Even as new cases continue to sprinkle on, the class action
lawsuits that have piled up in recent months in federal courts across the
country against Kraft, Walmart, Target, the parent company of Jewel Food Stores
and others over the contents of their grated Parmesan cheese, will be headed to
Chicago, after a federal judicial panel consolidated the cases and selected a
Chicago federal judge to preside over the litigation.
On June 2, the
federal Panel on Multi-District Litigation issued an order placing the 16
current class action cases, and perhaps nearly three dozen more “tag-along” actions,
into a single docket, and selecting U.S. District Judge Gary Feinerman of the
Northern District of Illinois to preside over the cases.
“In many situations, we are hesitant to bring together
actions involving separate defendants and products,” wrote the MDL Panel,
chaired by U.S. District Judge Sarah S. Vance, who also serves as chief judge
of the U.S. District Court in the Eastern District of Louisiana. “But when, as
here, there is significant overlap in the central factual issues, parties, and
claims, we find that creation of a single MDL is warranted.”
The order was supported by fellow MDL Panel members, judges Charles
A. Breyer, of the Northern District of California; Ellen Segal Huvelle, of the
District of Columbia; and R. David Proctor, of the Northern District of Alabama.
The lawsuits against the makers and retailers of the grated
cheese product have accumulated since February, when Bloomberg News first published
a report discussing common ways cheese manufacturers allegedly doctor grated
hard Italian cheeses to offset their expense. The article said the news agency
sent samples of several brands of Parmesan cheese to “an independent laboratory”
for testing. According to the story and the lawsuits that followed, tests
indicated the cheeses contained between 4-8 percent cellulose, a common food
additive derived from ground wood chips.
This, the lawsuits said, represented consumer fraud, since
the products were labeled as containing 100 percent cheese.
Locally, federal court records indicate there are two cases
listed among the 16 transferred under the MDL, plus six more “tag-along” Parmesan
cheese cases, pending in Chicago federal court against Kraft, Walmart, Supervalu
and the other defendants. The local cases were filed from February to mid-May.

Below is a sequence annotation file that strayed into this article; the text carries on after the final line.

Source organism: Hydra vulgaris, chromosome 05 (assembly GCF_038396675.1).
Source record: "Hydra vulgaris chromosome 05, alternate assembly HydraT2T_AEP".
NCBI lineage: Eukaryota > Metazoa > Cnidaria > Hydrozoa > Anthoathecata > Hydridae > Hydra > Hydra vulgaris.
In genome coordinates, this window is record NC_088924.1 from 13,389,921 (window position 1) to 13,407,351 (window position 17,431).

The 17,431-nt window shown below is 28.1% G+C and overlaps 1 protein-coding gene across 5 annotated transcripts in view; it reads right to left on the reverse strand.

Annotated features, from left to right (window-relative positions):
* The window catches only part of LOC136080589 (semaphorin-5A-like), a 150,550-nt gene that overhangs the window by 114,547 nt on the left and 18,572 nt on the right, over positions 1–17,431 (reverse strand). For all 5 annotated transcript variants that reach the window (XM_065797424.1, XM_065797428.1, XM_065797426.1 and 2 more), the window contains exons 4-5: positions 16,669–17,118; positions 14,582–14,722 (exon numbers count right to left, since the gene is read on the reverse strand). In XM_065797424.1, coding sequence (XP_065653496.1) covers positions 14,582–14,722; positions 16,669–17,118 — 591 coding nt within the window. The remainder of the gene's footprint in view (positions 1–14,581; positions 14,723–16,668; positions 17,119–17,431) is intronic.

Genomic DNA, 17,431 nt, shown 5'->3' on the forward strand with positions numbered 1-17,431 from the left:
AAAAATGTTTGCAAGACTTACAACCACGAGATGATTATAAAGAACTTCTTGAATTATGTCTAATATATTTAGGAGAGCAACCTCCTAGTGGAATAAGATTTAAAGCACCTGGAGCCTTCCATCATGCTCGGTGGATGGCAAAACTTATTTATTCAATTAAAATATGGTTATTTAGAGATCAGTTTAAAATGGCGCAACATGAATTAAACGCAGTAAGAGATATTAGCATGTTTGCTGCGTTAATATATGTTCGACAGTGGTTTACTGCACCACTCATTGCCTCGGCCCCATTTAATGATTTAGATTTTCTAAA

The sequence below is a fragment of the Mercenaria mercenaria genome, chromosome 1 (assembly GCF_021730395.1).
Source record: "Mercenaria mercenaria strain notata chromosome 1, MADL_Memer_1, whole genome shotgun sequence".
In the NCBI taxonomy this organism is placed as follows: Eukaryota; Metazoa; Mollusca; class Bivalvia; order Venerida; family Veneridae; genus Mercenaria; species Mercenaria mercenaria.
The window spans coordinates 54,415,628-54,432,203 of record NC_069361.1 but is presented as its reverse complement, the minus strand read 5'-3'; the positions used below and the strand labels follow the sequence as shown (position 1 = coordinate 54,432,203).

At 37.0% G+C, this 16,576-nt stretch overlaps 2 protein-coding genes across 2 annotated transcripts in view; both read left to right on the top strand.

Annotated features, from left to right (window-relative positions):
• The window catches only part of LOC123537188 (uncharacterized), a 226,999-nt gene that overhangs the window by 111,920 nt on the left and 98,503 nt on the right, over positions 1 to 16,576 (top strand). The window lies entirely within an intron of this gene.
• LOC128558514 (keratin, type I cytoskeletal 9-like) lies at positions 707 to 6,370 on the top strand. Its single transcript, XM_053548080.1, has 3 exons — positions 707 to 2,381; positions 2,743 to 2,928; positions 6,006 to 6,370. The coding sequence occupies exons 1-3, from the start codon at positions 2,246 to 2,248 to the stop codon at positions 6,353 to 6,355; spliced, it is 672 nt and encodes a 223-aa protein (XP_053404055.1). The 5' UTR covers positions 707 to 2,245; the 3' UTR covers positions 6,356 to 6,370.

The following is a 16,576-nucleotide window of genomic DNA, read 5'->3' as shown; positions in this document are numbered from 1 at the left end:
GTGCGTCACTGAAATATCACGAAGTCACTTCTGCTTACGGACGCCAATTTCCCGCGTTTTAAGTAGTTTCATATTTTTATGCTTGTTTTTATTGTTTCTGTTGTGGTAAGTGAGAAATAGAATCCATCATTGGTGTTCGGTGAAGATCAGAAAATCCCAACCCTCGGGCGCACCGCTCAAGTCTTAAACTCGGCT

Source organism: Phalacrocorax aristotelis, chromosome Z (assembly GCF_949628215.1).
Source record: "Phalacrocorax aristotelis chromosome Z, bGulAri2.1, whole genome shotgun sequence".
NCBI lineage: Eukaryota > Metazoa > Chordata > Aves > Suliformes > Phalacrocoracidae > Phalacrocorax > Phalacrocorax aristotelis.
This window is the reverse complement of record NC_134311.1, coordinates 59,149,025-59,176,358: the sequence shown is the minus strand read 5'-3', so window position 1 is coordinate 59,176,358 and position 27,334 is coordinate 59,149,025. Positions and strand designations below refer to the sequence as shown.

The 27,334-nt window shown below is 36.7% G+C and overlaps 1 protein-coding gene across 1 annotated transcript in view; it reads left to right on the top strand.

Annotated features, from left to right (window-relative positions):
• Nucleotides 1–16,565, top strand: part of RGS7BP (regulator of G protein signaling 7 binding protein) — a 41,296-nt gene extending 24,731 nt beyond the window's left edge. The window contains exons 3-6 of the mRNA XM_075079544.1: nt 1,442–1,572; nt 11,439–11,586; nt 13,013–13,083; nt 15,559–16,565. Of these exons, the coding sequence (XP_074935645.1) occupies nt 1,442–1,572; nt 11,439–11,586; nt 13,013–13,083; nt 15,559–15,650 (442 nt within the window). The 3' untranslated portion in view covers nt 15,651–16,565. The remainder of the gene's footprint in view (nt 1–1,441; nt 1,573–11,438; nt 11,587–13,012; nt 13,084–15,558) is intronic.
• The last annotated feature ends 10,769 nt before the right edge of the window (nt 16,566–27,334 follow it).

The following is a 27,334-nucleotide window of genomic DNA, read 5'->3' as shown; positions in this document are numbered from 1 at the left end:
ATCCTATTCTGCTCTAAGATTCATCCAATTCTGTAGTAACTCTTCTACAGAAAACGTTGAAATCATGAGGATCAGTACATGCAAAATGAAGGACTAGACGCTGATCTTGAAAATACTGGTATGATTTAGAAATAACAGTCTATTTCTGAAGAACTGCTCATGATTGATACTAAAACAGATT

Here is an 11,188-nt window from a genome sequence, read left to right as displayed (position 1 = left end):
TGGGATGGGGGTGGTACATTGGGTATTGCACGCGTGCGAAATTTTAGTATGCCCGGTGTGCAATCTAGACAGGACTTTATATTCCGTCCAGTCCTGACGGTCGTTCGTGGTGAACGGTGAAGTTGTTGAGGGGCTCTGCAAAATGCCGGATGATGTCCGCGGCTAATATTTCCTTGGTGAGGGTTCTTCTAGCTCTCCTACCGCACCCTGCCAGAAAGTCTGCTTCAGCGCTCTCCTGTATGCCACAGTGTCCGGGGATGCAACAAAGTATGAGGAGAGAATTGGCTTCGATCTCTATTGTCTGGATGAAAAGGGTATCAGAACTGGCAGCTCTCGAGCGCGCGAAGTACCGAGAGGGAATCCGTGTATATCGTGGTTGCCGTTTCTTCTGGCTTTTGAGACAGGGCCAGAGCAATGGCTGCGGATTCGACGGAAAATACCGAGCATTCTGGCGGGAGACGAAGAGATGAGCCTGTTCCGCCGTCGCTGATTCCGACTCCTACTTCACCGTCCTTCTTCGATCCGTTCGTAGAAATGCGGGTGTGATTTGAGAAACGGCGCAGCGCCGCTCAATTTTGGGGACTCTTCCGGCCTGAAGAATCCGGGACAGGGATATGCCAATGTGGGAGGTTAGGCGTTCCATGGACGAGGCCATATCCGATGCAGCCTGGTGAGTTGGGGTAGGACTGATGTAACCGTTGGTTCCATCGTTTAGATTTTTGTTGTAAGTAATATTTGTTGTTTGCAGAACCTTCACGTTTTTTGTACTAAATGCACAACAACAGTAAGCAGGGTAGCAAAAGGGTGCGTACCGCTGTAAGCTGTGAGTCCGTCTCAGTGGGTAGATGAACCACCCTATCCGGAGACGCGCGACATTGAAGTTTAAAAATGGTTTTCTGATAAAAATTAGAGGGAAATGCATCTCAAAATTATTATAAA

Attorneys representing those bringing the local class
actions include those with the firms of Pomerantz LLP; Barnow & Associates;
Kanuru Law Group; Bock & Hatch; Cohen Milstein Sellers & Toll; Wolf,
Haldenstein Adler Freeman & Herz; Zimmerman Law Offices; and McGuire Law,
all of Chicago, and attorneys Aron D. Robinson and James P. Batson. The New
York-based firm of Levi & Korsinsky is also representing clients in a
Chicago cheese lawsuit.
Other class actions over the alleged cheese mislabeling have
been brought in federal courts in San Francisco, St. Louis, northern Florida,
southern Illinois, Minnesota, and New York, among others.
The MDL Panel’s order noted plaintiffs in eight of the cases
asked to centralize the cases against Kraft and Walmart in St. Louis, and also include
all of the “tag-along actions,” which involve Target, Supervalu, Albertsons and
the ICCO-Cheese Company.
Other plaintiffs asked to consolidate the cases into several
groups, against Kraft, Walmart and the other companies, respectively.
The MDL order said the defendant companies generally
supported consolidating the actions, but differed on whether all should be
handled together, and where the cases should be heard. The order noted Walmart,
Target, Supervalu, Albertsons and ICCO-Cheese supported a “single,
But all of the different companies supported different federal
jurisdictions to which to transfer the cases. Jurisdictions suggested included
the Eastern District of Missouri, Northern District of Illinois, Southern
District of New York, District of Minnesota, Western District of Pennsylvania
and Southern District of Florida.
The judges said they believed a single, multi-company MDL
was preferable, as “there is little dispute that the actions overlap” on the
issues of “laboratory testing, consumer perception of the labeling
representation, the alleged impact on pricing and ICCO’s alleged role as a
common supplier for Walmart and other stores selling house brand ‘100 percent’
grated Parmesan cheese products.”
And the judges said they believed Chicago was the
appropriate location, as Kraft, which is headquartered in Chicago’s suburbs,
and “plaintiffs in 10 actions support this district, where a significant number
of actions are pending.” The judges said Chicago is also “centrally located
relative to” Walmart, which is based in Arkansas.
The judges said they also believed Feinerman, who is
presiding over an action against Kraft, Target and Supervalu, “will steer this
litigation on a prudent course.”